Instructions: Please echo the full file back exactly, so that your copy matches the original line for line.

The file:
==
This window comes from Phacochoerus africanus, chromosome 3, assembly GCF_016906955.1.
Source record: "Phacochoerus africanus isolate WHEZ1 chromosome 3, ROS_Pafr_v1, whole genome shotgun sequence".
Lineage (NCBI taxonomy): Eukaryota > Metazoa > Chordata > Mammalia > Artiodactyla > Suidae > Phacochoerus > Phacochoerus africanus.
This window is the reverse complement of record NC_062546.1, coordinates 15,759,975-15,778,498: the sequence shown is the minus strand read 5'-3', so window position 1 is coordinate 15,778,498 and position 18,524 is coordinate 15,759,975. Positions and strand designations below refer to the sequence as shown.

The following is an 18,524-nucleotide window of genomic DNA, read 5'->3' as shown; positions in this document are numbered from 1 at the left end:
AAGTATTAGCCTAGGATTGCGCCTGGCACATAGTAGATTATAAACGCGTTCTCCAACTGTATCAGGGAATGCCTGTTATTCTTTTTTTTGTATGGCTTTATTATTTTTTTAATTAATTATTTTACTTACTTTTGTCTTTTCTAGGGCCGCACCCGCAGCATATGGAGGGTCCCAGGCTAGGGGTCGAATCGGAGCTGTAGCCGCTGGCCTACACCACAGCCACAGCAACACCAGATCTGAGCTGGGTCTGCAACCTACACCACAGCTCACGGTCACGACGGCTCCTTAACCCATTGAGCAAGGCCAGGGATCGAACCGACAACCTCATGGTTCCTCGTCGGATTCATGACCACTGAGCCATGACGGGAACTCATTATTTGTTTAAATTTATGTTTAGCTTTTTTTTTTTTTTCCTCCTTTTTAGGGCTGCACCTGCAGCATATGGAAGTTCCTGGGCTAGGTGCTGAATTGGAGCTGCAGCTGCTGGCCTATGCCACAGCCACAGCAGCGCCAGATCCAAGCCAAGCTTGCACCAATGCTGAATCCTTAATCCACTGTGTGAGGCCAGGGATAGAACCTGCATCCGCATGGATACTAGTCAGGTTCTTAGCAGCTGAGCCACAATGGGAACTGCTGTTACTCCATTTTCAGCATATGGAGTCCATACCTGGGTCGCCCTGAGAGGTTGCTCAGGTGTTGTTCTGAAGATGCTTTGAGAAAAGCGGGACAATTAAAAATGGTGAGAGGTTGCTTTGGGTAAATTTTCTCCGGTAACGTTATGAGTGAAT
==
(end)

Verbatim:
This window comes from Phacochoerus africanus, chromosome 3, assembly GCF_016906955.1.
Source record: "Phacochoerus africanus isolate WHEZ1 chromosome 3, ROS_Pafr_v1, whole genome shotgun sequence".
Lineage (NCBI taxonomy): Eukaryota > Metazoa > Chordata > Mammalia > Artiodactyla > Suidae > Phacochoerus > Phacochoerus africanus.
This window is the reverse complement of record NC_062546.1, coordinates 15,759,975-15,778,498: the sequence shown is the minus strand read 5'-3', so window position 1 is coordinate 15,778,498 and position 18,524 is coordinate 15,759,975. Positions and strand designations below refer to the sequence as shown.

The following is an 18,524-nucleotide window of genomic DNA, read 5'->3' as shown; positions in this document are numbered from 1 at the left end:
AAGTATTAGCCTAGGATTGCGCCTGGCACATAGTAGATTATAAACGCGTTCTCCAACTGTATCAGGGAATGCCTGTTATTCTTTTTTTTGTATGGCTTTATTATTTTTTTAATTAATTATTTTACTTACTTTTGTCTTTTCTAGGGCCGCACCCGCAGCATATGGAGGGTCCCAGGCTAGGGGTCGAATCGGAGCTGTAGCCGCTGGCCTACACCACAGCCACAGCAACACCAGATCTGAGCTGGGTCTGCAACCTACACCACAGCTCACGGTCACGACGGCTCCTTAACCCATTGAGCAAGGCCAGGGATCGAACCGACAACCTCATGGTTCCTCGTCGGATTCATGACCACTGAGCCATGACGGGAACTCATTATTTGTTTAAATTTATGTTTAGCTTTTTTTTTTTTTTCCTCCTTTTTAGGGCTGCACCTGCAGCATATGGAAGTTCCTGGGCTAGGTGCTGAATTGGAGCTGCAGCTGCTGGCCTATGCCACAGCCACAGCAGCGCCAGATCCAAGCCAAGCTTGCACCAATGCTGAATCCTTAATCCACTGTGTGAGGCCAGGGATAGAACCTGCATCCGCATGGATACTAGTCAGGTTCTTAGCAGCTGAGCCACAATGGGAACTGCTGTTACTCCATTTTCAGCATATGGAGTCCATACCTGGGTCGCCCTGAGAGGTTGCTCAGGTGTTGTTCTGAAGATGCTTTGAGAAAAGCGGGACAATTAAAAATGGTGAGAGGTTGCTTTGGGTAAATTTTCTCCGGTAACGTTATGAGTGAAT